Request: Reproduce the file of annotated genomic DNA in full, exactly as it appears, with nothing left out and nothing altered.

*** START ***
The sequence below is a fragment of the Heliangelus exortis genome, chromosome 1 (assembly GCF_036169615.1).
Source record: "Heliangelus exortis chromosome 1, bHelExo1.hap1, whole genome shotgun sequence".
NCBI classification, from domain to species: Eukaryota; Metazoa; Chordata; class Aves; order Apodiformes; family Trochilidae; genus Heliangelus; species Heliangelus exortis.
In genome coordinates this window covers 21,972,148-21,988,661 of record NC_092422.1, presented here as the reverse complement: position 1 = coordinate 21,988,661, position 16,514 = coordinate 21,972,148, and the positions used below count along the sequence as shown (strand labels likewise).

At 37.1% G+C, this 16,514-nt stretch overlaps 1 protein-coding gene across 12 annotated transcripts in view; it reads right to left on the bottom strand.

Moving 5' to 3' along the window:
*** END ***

The sequence below is a fragment of the Heliangelus exortis genome, chromosome 1 (assembly GCF_036169615.1).
Source record: "Heliangelus exortis chromosome 1, bHelExo1.hap1, whole genome shotgun sequence".
NCBI classification, from domain to species: Eukaryota; Metazoa; Chordata; class Aves; order Apodiformes; family Trochilidae; genus Heliangelus; species Heliangelus exortis.
In genome coordinates this window covers 21,972,148-21,988,661 of record NC_092422.1, presented here as the reverse complement: position 1 = coordinate 21,988,661, position 16,514 = coordinate 21,972,148, and the positions used below count along the sequence as shown (strand labels likewise).

At 37.1% G+C, this 16,514-nt stretch overlaps 1 protein-coding gene across 12 annotated transcripts in view; it reads right to left on the bottom strand.

Moving 5' to 3' along the window: